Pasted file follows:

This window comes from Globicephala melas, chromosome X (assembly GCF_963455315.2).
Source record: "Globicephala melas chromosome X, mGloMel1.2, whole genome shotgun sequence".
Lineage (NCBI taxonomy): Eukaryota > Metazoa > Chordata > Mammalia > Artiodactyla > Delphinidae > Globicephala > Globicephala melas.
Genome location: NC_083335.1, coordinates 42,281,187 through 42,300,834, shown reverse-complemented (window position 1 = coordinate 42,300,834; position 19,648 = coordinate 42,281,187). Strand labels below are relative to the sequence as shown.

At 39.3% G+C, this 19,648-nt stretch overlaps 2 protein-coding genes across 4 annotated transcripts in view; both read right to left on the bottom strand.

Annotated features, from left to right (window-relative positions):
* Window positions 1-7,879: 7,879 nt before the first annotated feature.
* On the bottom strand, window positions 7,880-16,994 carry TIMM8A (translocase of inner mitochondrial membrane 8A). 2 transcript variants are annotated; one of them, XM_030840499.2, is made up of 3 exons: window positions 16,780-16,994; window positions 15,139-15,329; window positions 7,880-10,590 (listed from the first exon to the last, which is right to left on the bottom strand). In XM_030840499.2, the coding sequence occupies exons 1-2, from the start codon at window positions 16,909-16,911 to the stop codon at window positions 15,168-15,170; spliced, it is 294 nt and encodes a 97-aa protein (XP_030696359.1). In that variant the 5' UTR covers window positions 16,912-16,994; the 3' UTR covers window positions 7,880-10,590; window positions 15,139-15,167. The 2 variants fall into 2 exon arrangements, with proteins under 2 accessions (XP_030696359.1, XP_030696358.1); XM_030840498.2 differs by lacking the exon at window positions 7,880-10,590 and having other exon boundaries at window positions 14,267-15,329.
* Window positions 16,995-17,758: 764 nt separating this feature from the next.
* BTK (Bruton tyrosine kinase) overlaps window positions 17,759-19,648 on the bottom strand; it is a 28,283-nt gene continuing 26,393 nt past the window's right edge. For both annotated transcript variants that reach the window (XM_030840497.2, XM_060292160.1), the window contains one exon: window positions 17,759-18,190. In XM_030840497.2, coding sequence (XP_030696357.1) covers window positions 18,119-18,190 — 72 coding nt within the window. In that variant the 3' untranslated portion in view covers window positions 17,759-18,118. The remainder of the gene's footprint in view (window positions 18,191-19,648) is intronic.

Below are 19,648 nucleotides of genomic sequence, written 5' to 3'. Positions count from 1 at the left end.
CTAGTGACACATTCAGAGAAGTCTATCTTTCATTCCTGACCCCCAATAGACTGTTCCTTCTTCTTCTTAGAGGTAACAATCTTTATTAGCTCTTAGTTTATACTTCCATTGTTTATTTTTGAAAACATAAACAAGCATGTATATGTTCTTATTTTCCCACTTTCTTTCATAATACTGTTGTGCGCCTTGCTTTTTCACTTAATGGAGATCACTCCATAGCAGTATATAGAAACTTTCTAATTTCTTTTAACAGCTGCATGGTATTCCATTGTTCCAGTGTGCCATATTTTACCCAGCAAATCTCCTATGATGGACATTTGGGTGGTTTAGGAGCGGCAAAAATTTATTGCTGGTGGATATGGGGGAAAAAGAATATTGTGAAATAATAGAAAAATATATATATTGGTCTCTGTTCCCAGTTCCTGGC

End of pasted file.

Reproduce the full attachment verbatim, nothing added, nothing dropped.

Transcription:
This window comes from Globicephala melas, chromosome X (assembly GCF_963455315.2).
Source record: "Globicephala melas chromosome X, mGloMel1.2, whole genome shotgun sequence".
Lineage (NCBI taxonomy): Eukaryota > Metazoa > Chordata > Mammalia > Artiodactyla > Delphinidae > Globicephala > Globicephala melas.
Genome location: NC_083335.1, coordinates 42,281,187 through 42,300,834, shown reverse-complemented (window position 1 = coordinate 42,300,834; position 19,648 = coordinate 42,281,187). Strand labels below are relative to the sequence as shown.

At 39.3% G+C, this 19,648-nt stretch overlaps 2 protein-coding genes across 4 annotated transcripts in view; both read right to left on the bottom strand.

Annotated features, from left to right (window-relative positions):
* Window positions 1-7,879: 7,879 nt before the first annotated feature.
* On the bottom strand, window positions 7,880-16,994 carry TIMM8A (translocase of inner mitochondrial membrane 8A). 2 transcript variants are annotated; one of them, XM_030840499.2, is made up of 3 exons: window positions 16,780-16,994; window positions 15,139-15,329; window positions 7,880-10,590 (listed from the first exon to the last, which is right to left on the bottom strand). In XM_030840499.2, the coding sequence occupies exons 1-2, from the start codon at window positions 16,909-16,911 to the stop codon at window positions 15,168-15,170; spliced, it is 294 nt and encodes a 97-aa protein (XP_030696359.1). In that variant the 5' UTR covers window positions 16,912-16,994; the 3' UTR covers window positions 7,880-10,590; window positions 15,139-15,167. The 2 variants fall into 2 exon arrangements, with proteins under 2 accessions (XP_030696359.1, XP_030696358.1); XM_030840498.2 differs by lacking the exon at window positions 7,880-10,590 and having other exon boundaries at window positions 14,267-15,329.
* Window positions 16,995-17,758: 764 nt separating this feature from the next.
* BTK (Bruton tyrosine kinase) overlaps window positions 17,759-19,648 on the bottom strand; it is a 28,283-nt gene continuing 26,393 nt past the window's right edge. For both annotated transcript variants that reach the window (XM_030840497.2, XM_060292160.1), the window contains one exon: window positions 17,759-18,190. In XM_030840497.2, coding sequence (XP_030696357.1) covers window positions 18,119-18,190 — 72 coding nt within the window. In that variant the 3' untranslated portion in view covers window positions 17,759-18,118. The remainder of the gene's footprint in view (window positions 18,191-19,648) is intronic.

Below are 19,648 nucleotides of genomic sequence, written 5' to 3'. Positions count from 1 at the left end.
CTAGTGACACATTCAGAGAAGTCTATCTTTCATTCCTGACCCCCAATAGACTGTTCCTTCTTCTTCTTAGAGGTAACAATCTTTATTAGCTCTTAGTTTATACTTCCATTGTTTATTTTTGAAAACATAAACAAGCATGTATATGTTCTTATTTTCCCACTTTCTTTCATAATACTGTTGTGCGCCTTGCTTTTTCACTTAATGGAGATCACTCCATAGCAGTATATAGAAACTTTCTAATTTCTTTTAACAGCTGCATGGTATTCCATTGTTCCAGTGTGCCATATTTTACCCAGCAAATCTCCTATGATGGACATTTGGGTGGTTTAGGAGCGGCAAAAATTTATTGCTGGTGGATATGGGGGAAAAAGAATATTGTGAAATAATAGAAAAATATATATATTGGTCTCTGTTCCCAGTTCCTGGC